I don't see the need for this new category of "requiredism;" most philosophical compatibilists have thought that free will required determinism. Van Inwagen calls the argument that free will requires determinism the "mind argument" (since there are apparently several papers in Mind from the mid 20th century all making versions of the argument), but it is quite clearly stated as early as Hume.
I don't know a standard name for it, but the soul-swap issue is quite old. Locke is interpreted as making some similar point in chapter XXVII, section 13 of the Essay Concerning Human Understanding; I know I always hear the point attributed to Locke, so he may be the first.
Cyan, what you describe sounds a bit mystical, but there is an observable tendency for people to seek some magic bullet, some simple underlying factor which explains everything. Single underlying factor theories are usually wrong, of course, and phenomena often involve a lot of complex relationships which need to be taken into account; some who call themselves reductionists are enamored of over-simplified single factor views (the way certain evolutionary psychologists talk about genes comes to mind), and it is likely that anti-reductionism is partly motiv...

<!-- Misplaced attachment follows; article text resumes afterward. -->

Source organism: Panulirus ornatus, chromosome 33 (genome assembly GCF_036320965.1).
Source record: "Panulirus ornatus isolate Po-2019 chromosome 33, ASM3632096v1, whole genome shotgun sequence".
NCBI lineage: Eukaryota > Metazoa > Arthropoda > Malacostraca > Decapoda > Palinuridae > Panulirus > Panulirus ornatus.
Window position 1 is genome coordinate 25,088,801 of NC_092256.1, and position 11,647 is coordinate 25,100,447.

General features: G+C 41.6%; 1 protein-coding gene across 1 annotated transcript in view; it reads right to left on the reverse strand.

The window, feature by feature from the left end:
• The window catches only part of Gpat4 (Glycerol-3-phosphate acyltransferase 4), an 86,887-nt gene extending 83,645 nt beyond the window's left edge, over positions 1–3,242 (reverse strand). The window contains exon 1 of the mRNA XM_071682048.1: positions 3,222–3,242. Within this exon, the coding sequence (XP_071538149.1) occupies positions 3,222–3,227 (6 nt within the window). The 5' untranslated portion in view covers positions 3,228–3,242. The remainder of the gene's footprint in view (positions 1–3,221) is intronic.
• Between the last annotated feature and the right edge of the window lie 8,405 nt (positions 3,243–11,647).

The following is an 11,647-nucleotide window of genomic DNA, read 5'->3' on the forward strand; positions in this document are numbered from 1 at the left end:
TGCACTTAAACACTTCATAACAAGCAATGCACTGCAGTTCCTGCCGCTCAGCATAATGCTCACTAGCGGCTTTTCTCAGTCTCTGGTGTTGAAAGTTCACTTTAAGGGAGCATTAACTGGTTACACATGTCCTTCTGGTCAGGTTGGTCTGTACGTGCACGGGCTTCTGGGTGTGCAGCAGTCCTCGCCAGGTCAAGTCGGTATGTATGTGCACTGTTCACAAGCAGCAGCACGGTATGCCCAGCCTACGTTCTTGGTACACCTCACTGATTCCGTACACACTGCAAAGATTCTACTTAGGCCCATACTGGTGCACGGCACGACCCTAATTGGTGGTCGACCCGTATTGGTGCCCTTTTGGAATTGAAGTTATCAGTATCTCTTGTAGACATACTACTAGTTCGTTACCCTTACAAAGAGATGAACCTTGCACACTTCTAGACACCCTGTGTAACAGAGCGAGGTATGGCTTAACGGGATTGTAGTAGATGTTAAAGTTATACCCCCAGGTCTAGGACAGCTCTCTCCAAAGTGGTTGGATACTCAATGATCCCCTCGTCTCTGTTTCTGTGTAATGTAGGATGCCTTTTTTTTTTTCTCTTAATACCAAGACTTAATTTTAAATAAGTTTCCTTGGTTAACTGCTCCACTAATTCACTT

Along the lines of my comment on your previous reductionism post, perhaps there would be fewer howls of protest at the declaration that rainbows are not fundamental were you not contrasting them with other things which you are claiming are fundamental (without evidence, I might add).
One minor quibble; how do we know there is any most basic level?
Levels are an attribute of the map. The territory only has one level. Its only level is the most basic one.
Let's consider a fractal. The Mandelbrot set can be made by taking the union of infinitely many iterations. You could think of each additional iteration as a better map. That being said, either a point is in the Mandelbrot set or it is not. The set itself only has one level.
Peter, most of the reasons people give for making exceptions are not themselves meta. For most of the examples you give, the intuitive justification is something along the lines of "the reason killing is wrong is that life is valuable, and in these cases not killing would involve valuing life less than killing would." Nothing meta there.